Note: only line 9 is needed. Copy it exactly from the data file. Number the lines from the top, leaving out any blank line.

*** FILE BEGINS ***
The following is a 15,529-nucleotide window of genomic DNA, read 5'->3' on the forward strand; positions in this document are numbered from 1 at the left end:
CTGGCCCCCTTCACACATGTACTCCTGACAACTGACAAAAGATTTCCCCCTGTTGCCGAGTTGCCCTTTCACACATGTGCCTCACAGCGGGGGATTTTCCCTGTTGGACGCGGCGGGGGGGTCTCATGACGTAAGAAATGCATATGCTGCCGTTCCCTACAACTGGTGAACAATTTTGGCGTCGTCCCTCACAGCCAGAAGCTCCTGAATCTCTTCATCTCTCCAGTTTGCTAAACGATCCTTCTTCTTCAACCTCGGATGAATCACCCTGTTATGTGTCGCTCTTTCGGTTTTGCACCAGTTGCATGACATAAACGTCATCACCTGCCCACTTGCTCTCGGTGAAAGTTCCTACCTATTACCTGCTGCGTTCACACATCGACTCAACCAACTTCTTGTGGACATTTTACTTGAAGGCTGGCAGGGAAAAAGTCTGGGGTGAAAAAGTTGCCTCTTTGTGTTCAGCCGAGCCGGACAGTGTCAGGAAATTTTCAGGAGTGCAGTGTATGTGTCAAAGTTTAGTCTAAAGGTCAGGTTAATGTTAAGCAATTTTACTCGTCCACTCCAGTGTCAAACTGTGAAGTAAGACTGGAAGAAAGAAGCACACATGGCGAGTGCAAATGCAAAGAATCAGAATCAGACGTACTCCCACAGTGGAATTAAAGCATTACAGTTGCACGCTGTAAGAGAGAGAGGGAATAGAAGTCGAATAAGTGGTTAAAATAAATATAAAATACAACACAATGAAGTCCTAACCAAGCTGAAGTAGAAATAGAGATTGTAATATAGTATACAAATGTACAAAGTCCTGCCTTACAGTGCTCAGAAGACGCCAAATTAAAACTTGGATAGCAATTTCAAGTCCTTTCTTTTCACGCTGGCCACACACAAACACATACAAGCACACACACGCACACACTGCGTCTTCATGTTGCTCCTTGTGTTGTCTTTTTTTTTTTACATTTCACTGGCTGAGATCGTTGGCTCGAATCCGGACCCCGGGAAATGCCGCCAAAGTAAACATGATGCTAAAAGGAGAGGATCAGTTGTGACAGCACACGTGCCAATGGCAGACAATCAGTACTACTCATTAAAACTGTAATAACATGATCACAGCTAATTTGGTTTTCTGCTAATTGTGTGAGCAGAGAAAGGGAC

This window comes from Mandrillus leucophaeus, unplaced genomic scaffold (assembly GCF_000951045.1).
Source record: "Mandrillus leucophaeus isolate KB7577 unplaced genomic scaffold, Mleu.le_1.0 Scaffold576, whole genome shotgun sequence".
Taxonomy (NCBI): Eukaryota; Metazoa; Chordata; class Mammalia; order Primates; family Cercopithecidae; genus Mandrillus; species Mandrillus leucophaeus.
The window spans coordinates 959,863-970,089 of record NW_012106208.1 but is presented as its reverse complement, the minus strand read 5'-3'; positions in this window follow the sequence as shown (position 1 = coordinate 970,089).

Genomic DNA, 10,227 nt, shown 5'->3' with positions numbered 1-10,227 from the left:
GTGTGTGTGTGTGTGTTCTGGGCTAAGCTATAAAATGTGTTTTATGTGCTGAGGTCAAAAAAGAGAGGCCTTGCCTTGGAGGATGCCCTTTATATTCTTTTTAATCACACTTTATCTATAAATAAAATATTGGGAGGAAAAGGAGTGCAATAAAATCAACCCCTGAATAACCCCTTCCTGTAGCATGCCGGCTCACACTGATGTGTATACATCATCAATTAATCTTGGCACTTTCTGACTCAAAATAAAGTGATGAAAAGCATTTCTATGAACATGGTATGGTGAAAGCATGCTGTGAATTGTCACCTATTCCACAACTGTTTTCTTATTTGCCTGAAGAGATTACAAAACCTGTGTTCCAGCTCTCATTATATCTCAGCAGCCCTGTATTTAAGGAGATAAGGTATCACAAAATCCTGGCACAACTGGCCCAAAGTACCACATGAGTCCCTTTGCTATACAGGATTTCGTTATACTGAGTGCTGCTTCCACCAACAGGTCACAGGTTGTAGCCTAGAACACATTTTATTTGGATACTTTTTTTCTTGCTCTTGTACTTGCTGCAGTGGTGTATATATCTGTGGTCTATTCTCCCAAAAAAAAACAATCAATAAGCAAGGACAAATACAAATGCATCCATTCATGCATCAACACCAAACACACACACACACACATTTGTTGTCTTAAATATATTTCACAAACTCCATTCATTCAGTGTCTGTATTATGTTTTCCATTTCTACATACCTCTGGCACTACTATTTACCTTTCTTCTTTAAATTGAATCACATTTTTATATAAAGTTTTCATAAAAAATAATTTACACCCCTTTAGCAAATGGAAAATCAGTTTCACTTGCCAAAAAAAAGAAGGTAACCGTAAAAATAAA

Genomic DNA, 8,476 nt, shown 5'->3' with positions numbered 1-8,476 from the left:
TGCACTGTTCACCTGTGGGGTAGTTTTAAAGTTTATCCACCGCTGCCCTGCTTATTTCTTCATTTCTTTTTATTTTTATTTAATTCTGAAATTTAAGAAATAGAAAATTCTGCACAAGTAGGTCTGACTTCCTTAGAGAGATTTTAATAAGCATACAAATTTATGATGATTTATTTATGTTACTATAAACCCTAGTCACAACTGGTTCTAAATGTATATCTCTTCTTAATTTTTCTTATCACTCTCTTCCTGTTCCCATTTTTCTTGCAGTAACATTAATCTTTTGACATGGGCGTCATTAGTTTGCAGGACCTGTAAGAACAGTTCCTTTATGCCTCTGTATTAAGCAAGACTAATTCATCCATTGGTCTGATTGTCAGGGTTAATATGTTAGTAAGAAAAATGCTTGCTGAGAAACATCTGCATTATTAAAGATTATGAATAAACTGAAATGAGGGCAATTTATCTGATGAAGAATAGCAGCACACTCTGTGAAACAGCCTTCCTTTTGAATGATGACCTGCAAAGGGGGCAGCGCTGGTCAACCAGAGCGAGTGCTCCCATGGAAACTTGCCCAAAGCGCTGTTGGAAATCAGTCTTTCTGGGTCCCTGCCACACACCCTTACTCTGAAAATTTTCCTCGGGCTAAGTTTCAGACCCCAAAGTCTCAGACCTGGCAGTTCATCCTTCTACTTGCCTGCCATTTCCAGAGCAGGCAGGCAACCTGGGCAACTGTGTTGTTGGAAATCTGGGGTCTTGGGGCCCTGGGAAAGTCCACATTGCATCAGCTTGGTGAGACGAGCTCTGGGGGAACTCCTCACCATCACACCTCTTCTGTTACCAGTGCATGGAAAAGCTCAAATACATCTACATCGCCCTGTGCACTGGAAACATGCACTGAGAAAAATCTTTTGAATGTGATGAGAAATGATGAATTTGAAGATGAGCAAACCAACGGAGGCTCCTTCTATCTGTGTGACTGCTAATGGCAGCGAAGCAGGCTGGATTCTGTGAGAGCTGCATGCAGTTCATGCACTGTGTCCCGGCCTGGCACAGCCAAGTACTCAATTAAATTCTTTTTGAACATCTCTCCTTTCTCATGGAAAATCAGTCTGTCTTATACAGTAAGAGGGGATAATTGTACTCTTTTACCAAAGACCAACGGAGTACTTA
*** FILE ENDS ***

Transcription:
Genomic DNA, 8,476 nt, shown 5'->3' with positions numbered 1-8,476 from the left: